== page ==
Is America’s Approach to Cannabis Racist? Study Shows It’s Worse Than You Think
A recently published study showed that Black people are 3.6x more likely to be arrested for marijuana possession than white people in the United States, and the gap is growing. The research, conducted by the American Civil Liberties Union (ACLU) and compiled by Joslyn Law Firm between 2010 and 2018, suggests “War on Drugs” racism still permeates cannabis law enforcement, even though 1 in 3 Americans now live in a state where marijuana is legal.
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The difference between white and Black marijuana arrests rose by over 300% in 20 U.S. counties between 2010 and 2018, according to the study. In Carter, Tennessee, racial disparity in this department increased by 977%, making Black people 14x more likely to be arrested for marijuana than whites in 2018.
Of the 49 states reporting (Florida did not contribute to this study), the state with the highest racial disparity was Montana, where Black people were almost 10x more likely to be arrested for marijuana than white people. Kentucky, Illinois, Iowa, and West Virginia followed close behind, with the chance of arrest for Black people above 7x what it was for white people.
Two of these states have since legalized recreational marijuana, indicating that the issue has little to do with overall attitudes toward marijuana use in these states. Cannabis became legal in Montana this November, and Illinois legalized it January, 2020.
Recreational marijuana is illegal in Kentucky, Iowa, and West Virginia. Though West Virginia has a medical marijuana program now, it had not gone into effect during the time this data was collected.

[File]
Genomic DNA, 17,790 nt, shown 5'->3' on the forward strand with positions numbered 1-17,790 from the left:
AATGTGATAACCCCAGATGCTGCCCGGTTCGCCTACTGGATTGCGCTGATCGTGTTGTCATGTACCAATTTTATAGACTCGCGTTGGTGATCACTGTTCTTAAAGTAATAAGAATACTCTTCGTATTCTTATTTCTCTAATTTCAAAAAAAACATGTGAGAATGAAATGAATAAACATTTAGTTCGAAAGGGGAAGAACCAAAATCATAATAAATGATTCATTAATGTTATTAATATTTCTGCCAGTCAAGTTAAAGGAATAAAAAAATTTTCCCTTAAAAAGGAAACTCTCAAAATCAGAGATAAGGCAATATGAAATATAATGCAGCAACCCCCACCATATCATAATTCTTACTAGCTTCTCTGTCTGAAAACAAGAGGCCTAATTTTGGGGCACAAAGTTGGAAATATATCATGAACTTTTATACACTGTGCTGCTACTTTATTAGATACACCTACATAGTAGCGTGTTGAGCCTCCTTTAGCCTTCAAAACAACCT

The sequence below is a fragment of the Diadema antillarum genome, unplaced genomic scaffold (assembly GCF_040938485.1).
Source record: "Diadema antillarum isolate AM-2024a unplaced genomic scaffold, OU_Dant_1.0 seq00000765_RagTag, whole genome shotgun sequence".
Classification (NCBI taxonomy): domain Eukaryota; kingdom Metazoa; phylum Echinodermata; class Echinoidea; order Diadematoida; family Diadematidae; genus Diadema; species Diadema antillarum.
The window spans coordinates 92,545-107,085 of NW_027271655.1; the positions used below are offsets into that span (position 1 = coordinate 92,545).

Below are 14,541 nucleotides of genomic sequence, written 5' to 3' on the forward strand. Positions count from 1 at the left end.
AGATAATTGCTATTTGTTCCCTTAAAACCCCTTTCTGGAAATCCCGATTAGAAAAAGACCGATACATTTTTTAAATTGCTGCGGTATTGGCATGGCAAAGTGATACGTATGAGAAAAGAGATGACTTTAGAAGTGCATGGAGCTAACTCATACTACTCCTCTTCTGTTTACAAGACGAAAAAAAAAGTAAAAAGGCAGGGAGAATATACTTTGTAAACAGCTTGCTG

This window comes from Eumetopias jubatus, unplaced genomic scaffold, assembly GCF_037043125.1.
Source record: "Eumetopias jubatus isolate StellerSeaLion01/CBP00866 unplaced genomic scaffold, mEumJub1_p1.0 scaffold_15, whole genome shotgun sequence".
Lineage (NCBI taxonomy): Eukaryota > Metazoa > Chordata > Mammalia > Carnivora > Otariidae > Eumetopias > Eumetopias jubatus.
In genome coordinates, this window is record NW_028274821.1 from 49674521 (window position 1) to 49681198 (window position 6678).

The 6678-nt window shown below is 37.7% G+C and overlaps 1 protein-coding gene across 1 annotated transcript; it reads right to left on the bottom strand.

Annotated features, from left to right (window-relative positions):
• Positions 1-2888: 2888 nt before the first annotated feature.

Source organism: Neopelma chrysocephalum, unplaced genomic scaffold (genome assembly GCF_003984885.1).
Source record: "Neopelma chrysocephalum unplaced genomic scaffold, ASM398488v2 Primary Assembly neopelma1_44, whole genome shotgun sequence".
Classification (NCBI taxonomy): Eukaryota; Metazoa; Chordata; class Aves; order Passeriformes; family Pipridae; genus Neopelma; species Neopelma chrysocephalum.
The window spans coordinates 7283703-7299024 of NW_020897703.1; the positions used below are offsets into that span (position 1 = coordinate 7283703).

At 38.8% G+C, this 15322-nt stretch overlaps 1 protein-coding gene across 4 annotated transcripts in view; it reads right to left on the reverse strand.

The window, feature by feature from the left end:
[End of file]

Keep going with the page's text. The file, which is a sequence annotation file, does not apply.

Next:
The states with the lowest racial disparities in cannabis arrests were Colorado, California, and Oregon. Recreational cannabis has been made legal in each of these states within the years this data was collected.
Brian Joslyn, Owner of Joslyn Law Firm, said areas of the country with the highest racial disparity in marijuana arrests also tend to record vague and bizarre reasons for other charges against Black people.
“All too often I see suspicious police reports that justify traffic stops and detentions of black people with suspicious justifications ultimately leading to a search and seizure of their persons. It’s these kinds of suspicious justifications that I rarely see as much when the individual is white,” Joslyn told GreenState. “I believe the data clearly shows that black people are being targeted by police. It would be impossible to suggest otherwise.”
Every year, roughly 700,000 marijuana-related arrests are made in the U.S, meaning this problem is effecting thousands of people every day.
Joslyn said he believes legalizing marijuana would only be the first step in erasing racial prejudice from cannabis charges, since law enforcement would continue to unlawfully detain and search a disproportionate number of Black people for drug impairment or other violations of cannabis law. Therefore, he believes a kind of “deep clean” of law enforcement around the country to be imperative for racial justice.
“What needs to occur are policy changes within the police departments that train and instruct officers to only pull over or detain individuals for well-established violations of law,” Joslyn said. “In addition, all officers should be equipped with both cruiser cams and body cams so their arrests can be reviewed and verified, and our state legislatures need to further work to protect individuals’ Fourth Amendment rights through the passage of laws that would raise the standards for law enforcement to search one’s persons or property.”
Elissa Esher is Assistant Editor at GreenState. Her work has also appeared in The Boston Guardian, Brooklyn Paper, Religion Unplugged, and Iridescent Women. Send inquiries and tips to email@example.com.